Gross: Rich Get Poorer, Poor Get Richer in '11?

Woolworths in London advertises a closing sale in December 2008. Andy Rain / EPA-Corbis

The rich get richer and the poor get poorer. But is 2011 the year this adage no longer holds? In advanced economies, austerity rules, with the wealthiest nations promising to mend their spendthrift ways. Despite Washington's movement on tax cuts, states and cities, which can't run deficits, are carrying out a stealth agenda of higher taxes, reduced spending, and investment—necessary measures given projected fiscal gaps. Meanwhile, U.S. consumers, who once kept global factories humming, are pinching pennies.

In Europe, rich countries are learning what their poorer counterparts did in the '70s and '80s. The price of appeasing bond-market gods and aid providers is raising taxes while reducing benefits and cutting public jobs. These moves will make the once wealthy residents of crisis-hit countries feel poorer. And if past is prologue, there's more where all this austerity came from. As Paul Krugman points out, without a dramatic currency devaluation, austerity leads to stagnation and contraction, not expansion. However, in Europe's former colonies, life is good. As Portugal grapples with political chaos, Brazil is strengthening public finances. While the U.K. is donning a fiscal hairshirt, India surges ahead. The IMF projects that forever-hurting sub-Saharan Africa will see rising incomes and sustained investment. And China, always in danger of overheating, is growing at a nearly double-digit rate.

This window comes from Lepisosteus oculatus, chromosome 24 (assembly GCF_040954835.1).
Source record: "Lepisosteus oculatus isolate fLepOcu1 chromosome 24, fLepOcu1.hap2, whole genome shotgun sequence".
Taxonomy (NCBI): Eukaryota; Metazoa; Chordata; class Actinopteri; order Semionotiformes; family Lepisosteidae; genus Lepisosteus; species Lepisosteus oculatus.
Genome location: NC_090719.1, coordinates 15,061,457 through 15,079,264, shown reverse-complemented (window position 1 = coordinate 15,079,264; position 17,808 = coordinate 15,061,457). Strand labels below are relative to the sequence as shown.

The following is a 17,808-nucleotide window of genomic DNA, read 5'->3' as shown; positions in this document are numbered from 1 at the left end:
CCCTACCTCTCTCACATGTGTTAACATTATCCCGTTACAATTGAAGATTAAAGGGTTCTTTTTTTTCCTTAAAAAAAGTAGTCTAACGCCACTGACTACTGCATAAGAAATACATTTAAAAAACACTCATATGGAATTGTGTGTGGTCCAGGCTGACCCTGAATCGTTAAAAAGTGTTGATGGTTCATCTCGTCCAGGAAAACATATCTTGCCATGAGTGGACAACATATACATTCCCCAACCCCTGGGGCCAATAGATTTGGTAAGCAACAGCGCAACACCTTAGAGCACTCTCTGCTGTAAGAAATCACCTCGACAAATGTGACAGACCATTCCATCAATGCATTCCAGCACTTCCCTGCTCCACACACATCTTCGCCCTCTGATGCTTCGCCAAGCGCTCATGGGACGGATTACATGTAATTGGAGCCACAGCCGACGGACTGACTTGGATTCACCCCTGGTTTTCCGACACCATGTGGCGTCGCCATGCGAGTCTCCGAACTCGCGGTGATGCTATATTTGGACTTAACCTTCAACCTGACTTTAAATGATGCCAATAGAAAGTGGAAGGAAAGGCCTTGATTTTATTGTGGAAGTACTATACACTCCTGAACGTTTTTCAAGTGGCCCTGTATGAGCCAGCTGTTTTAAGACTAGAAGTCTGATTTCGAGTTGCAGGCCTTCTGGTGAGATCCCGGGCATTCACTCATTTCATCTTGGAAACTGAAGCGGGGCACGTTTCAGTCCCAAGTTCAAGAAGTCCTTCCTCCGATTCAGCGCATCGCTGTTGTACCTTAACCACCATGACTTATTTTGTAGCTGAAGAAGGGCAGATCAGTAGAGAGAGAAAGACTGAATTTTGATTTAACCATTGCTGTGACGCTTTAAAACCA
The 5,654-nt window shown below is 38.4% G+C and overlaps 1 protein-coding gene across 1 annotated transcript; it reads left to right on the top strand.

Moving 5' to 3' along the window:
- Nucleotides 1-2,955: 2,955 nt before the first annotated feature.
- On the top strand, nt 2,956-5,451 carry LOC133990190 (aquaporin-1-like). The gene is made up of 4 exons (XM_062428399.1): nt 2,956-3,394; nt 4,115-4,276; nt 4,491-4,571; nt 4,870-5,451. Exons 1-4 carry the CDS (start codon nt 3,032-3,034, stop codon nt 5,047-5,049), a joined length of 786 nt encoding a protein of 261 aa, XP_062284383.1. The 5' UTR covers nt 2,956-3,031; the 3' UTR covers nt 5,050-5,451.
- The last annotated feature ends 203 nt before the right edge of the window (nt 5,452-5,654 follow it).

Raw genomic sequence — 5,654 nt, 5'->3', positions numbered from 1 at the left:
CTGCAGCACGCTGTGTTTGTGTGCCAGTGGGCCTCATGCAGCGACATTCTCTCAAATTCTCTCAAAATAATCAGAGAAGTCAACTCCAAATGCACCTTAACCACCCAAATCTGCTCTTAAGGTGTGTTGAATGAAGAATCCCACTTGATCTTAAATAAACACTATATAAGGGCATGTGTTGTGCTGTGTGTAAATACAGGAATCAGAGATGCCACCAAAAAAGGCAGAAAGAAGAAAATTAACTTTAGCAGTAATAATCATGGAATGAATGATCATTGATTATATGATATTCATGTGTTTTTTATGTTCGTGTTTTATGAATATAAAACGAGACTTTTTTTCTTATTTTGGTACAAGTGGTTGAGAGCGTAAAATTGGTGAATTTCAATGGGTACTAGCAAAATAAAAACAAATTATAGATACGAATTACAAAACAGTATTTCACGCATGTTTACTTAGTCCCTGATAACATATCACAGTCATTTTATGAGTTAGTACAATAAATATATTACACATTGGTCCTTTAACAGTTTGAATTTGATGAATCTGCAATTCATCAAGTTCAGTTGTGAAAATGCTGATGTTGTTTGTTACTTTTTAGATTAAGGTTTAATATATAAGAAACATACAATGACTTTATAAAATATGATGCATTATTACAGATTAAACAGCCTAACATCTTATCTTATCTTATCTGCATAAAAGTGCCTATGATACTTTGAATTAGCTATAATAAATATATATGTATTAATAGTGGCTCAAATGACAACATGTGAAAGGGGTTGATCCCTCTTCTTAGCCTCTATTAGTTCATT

Sure, it'll take many years of this austerity-prosperity dualism for the developing world to catch up. And there are risks in the emerging-market boom: inflation, reckless lending, trade tensions. But how often does an age-old aphorism get turned on its head?

Gross is economics editor at Yahoo Finance.